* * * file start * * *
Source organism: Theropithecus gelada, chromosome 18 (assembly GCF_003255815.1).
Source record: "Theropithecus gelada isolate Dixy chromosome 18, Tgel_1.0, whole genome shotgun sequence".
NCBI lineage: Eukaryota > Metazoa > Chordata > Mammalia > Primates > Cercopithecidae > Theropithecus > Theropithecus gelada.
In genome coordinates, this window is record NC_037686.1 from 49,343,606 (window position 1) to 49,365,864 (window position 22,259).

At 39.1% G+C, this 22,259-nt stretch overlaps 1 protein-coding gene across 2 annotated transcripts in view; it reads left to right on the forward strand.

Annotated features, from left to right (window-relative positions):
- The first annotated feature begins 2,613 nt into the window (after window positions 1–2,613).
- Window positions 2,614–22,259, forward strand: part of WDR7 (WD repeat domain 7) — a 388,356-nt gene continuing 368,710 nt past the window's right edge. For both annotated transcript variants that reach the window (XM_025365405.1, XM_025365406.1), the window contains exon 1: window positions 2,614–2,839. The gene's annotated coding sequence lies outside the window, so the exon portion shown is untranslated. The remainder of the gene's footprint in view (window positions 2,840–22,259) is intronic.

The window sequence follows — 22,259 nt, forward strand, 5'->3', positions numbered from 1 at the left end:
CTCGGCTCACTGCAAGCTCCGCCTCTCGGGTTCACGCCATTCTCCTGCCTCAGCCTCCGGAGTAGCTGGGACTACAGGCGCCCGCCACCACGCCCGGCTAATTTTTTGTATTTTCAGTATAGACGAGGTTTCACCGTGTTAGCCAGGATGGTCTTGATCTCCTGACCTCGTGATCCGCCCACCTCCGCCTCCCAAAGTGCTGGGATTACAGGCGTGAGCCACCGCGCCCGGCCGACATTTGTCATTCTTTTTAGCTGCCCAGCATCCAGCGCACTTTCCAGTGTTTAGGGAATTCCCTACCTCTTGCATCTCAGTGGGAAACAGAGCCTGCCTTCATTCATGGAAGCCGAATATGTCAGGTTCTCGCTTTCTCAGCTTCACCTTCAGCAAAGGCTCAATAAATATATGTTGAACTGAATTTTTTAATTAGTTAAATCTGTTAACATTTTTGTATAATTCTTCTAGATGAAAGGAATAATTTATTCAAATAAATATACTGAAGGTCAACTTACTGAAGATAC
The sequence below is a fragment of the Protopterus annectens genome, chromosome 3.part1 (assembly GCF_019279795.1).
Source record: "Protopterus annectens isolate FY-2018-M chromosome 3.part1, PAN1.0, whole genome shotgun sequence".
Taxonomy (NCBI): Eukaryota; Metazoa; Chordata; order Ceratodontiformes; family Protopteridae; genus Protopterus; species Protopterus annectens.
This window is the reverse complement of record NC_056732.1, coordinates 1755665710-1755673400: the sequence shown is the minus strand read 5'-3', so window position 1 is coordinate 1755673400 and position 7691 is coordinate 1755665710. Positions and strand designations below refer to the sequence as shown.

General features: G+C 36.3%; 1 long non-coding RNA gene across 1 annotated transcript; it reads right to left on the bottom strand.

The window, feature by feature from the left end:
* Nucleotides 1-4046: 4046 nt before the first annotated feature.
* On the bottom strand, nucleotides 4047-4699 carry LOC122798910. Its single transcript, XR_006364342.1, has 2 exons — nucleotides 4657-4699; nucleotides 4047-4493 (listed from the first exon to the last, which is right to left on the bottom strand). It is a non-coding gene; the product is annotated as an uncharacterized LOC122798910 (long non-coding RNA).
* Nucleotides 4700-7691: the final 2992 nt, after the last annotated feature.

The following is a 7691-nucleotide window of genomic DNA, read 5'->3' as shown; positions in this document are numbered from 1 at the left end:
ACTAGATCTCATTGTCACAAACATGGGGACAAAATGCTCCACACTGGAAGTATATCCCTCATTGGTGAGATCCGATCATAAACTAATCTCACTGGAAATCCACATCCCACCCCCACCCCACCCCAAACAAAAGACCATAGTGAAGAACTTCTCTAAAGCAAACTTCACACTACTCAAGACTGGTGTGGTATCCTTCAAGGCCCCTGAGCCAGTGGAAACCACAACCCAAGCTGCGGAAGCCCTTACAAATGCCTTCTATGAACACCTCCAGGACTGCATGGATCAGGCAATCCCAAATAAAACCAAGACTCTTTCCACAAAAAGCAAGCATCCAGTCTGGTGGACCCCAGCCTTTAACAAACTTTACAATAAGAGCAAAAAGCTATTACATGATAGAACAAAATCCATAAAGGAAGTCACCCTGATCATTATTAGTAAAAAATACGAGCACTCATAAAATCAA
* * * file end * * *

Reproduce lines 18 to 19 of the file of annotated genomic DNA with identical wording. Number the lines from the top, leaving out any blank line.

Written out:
* On the bottom strand, nucleotides 4047-4699 carry LOC122798910. Its single transcript, XR_006364342.1, has 2 exons — nucleotides 4657-4699; nucleotides 4047-4493 (listed from the first exon to the last, which is right to left on the bottom strand). It is a non-coding gene; the product is annotated as an uncharacterized LOC122798910 (long non-coding RNA).
* Nucleotides 4700-7691: the final 2992 nt, after the last annotated feature.